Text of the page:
Milo Yiannopolous To Build A Conversion Therapy Center

Milo Yiannpoulos appearing on Real Time with Bill Maher, 2017 / Image via screen capture (HBO/Real Time with Bill Maher)

Just when you thought he couldn’t become more horrible.

Last week, Right-wing personality Milo Yiannopolous started trending online again. This time, it’s because Yiannopolous declared that he’s “ex-gay.”

“I was never wholly at home in the gay lifestyle,” Yiannopolous told Christian news source LifeSiteNews. “Who is? Who could be?”

Yiannopolous then alleged that he’d only been so publicly gay to frustrate his political opponents.

“[I] only leaned heavily into it in public because it drove liberals crazy to see a handsome, charismatic, intelligent gay man riotously celebrating conservative principles,” he said.

According to the Independent, the conservative personality then alleged that his usband “has been demoted to housemate” and that the transition “hasn’t been easy” but that it “could be worse for him, I guess.” Once the news broke that Yiannopolous was “no longer gay,” gay and queer Twitter users had a mini-celebration.

But now, that party may be over, as the man is now looking for an even more destructive way to push himself into the spotlight. Milo Yiannopolous is trying to create a conversion therapy facility.

As Yiannopolous told the New York Post, he’s currently fundraising the project. And he claims he’s having an easy time finding financial backers.

“This has been the easiest thing to raise money for that I’ve ever done. There is an enormous demand for this among people who believe they’ve been led astray by — it sounds silly to call it this — but you know, the gay establishment,” Yiannopoulos said.

“I think part of that is the resurgence of religious, socially conservative, kind of reactionary politics among noisy young conservatives,” he explained, adding that he has “people who are kind of like DMing me now” to ask “‘where do I send the f–king check?’ You know, like, get me in your program.”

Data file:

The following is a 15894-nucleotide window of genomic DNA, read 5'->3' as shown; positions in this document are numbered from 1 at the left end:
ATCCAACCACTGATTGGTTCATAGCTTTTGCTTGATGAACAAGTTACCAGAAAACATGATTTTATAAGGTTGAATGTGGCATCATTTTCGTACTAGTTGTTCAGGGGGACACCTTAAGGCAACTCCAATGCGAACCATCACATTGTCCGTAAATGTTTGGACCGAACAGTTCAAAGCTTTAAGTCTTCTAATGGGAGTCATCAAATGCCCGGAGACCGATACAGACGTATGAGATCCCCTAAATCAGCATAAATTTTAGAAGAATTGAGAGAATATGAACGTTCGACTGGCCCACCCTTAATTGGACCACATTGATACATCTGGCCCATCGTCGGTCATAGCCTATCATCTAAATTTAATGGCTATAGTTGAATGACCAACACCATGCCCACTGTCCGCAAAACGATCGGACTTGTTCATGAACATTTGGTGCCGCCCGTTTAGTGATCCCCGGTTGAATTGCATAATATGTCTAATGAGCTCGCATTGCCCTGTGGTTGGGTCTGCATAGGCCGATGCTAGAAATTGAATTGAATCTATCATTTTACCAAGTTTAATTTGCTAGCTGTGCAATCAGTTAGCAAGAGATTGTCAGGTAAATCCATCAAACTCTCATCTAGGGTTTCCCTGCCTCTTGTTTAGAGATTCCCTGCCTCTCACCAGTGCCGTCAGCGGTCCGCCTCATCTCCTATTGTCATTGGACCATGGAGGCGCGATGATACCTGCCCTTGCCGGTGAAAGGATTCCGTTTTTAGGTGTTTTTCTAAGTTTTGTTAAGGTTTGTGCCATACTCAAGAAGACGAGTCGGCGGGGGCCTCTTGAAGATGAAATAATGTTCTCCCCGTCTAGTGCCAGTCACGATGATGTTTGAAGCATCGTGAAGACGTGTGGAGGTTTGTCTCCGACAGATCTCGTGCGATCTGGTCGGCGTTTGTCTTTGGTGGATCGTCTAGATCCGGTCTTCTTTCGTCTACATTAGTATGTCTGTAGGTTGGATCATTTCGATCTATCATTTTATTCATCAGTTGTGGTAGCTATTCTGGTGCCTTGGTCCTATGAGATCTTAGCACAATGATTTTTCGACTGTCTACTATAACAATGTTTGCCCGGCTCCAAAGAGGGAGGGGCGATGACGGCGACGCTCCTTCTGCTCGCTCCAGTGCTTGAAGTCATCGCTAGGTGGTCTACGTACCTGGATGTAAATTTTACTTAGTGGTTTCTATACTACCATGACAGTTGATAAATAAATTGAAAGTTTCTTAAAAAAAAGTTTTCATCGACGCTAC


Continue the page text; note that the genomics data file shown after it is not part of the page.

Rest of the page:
When asked about the potential harm the practice could have on gay youth, Yiannopolous replied that worry is merely a product of the practice having a bad reputation.

Image via the AV Club.

“Basically, people who don’t believe in it call it ‘conversion therapy,’ and people who do believe in it call it ‘reparative therapy,’” he began.

“For those people to suggest that reparative therapy is somehow damaging to people’s self-esteem, is so laughably preposterous, I don’t take it seriously,” he added.

Keep in mind, no reputable health organization either approves of conversion therapy or even states its effectiveness. The American Psychological Association states that there is “no credible evidence” that conversion therapy works. Then, the British Psychological Society, NHS England, and the Royal College of Psychiatrists stated in 2014 that conversion therapy is “unethical and potentially harmful.”

Despite that, it seems Milo Yiannopolous has his next venture in conservative sensationalism planned out. Or, at least, he says he does. And, unfortunately, there may be no stopping him.


Source: LifeSiteNews, The Independent, The New York Post,

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